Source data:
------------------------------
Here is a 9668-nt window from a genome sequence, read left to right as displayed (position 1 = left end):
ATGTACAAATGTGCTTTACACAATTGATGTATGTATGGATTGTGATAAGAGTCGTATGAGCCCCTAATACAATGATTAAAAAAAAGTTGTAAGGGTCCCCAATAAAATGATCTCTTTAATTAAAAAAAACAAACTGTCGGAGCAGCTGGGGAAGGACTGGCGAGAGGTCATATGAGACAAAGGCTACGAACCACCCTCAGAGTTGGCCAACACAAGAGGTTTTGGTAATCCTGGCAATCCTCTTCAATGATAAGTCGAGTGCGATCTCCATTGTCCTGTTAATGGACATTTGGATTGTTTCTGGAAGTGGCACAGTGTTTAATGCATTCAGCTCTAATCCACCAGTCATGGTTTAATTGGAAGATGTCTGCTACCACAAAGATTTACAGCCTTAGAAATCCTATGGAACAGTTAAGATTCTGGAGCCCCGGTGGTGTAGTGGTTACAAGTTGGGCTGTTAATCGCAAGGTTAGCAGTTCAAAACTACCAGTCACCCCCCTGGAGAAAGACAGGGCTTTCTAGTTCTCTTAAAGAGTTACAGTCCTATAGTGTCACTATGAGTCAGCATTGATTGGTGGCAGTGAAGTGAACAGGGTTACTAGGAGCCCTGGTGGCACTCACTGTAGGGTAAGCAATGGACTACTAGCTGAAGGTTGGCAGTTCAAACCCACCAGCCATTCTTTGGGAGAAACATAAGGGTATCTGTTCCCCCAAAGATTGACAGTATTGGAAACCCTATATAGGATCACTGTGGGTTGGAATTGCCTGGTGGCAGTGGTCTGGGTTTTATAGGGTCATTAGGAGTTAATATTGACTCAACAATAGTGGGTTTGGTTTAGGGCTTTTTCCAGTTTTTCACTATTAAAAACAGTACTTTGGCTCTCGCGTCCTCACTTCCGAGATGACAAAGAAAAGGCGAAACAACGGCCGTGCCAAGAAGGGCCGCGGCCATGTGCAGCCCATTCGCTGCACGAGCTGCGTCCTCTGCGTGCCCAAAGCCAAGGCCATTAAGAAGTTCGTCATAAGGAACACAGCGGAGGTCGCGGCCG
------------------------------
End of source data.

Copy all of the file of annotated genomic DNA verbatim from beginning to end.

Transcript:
Here is a 9668-nt window from a genome sequence, read left to right as displayed (position 1 = left end):
ATGTACAAATGTGCTTTACACAATTGATGTATGTATGGATTGTGATAAGAGTCGTATGAGCCCCTAATACAATGATTAAAAAAAAGTTGTAAGGGTCCCCAATAAAATGATCTCTTTAATTAAAAAAAACAAACTGTCGGAGCAGCTGGGGAAGGACTGGCGAGAGGTCATATGAGACAAAGGCTACGAACCACCCTCAGAGTTGGCCAACACAAGAGGTTTTGGTAATCCTGGCAATCCTCTTCAATGATAAGTCGAGTGCGATCTCCATTGTCCTGTTAATGGACATTTGGATTGTTTCTGGAAGTGGCACAGTGTTTAATGCATTCAGCTCTAATCCACCAGTCATGGTTTAATTGGAAGATGTCTGCTACCACAAAGATTTACAGCCTTAGAAATCCTATGGAACAGTTAAGATTCTGGAGCCCCGGTGGTGTAGTGGTTACAAGTTGGGCTGTTAATCGCAAGGTTAGCAGTTCAAAACTACCAGTCACCCCCCTGGAGAAAGACAGGGCTTTCTAGTTCTCTTAAAGAGTTACAGTCCTATAGTGTCACTATGAGTCAGCATTGATTGGTGGCAGTGAAGTGAACAGGGTTACTAGGAGCCCTGGTGGCACTCACTGTAGGGTAAGCAATGGACTACTAGCTGAAGGTTGGCAGTTCAAACCCACCAGCCATTCTTTGGGAGAAACATAAGGGTATCTGTTCCCCCAAAGATTGACAGTATTGGAAACCCTATATAGGATCACTGTGGGTTGGAATTGCCTGGTGGCAGTGGTCTGGGTTTTATAGGGTCATTAGGAGTTAATATTGACTCAACAATAGTGGGTTTGGTTTAGGGCTTTTTCCAGTTTTTCACTATTAAAAACAGTACTTTGGCTCTCGCGTCCTCACTTCCGAGATGACAAAGAAAAGGCGAAACAACGGCCGTGCCAAGAAGGGCCGCGGCCATGTGCAGCCCATTCGCTGCACGAGCTGCGTCCTCTGCGTGCCCAAAGCCAAGGCCATTAAGAAGTTCGTCATAAGGAACACAGCGGAGGTCGCGGCCG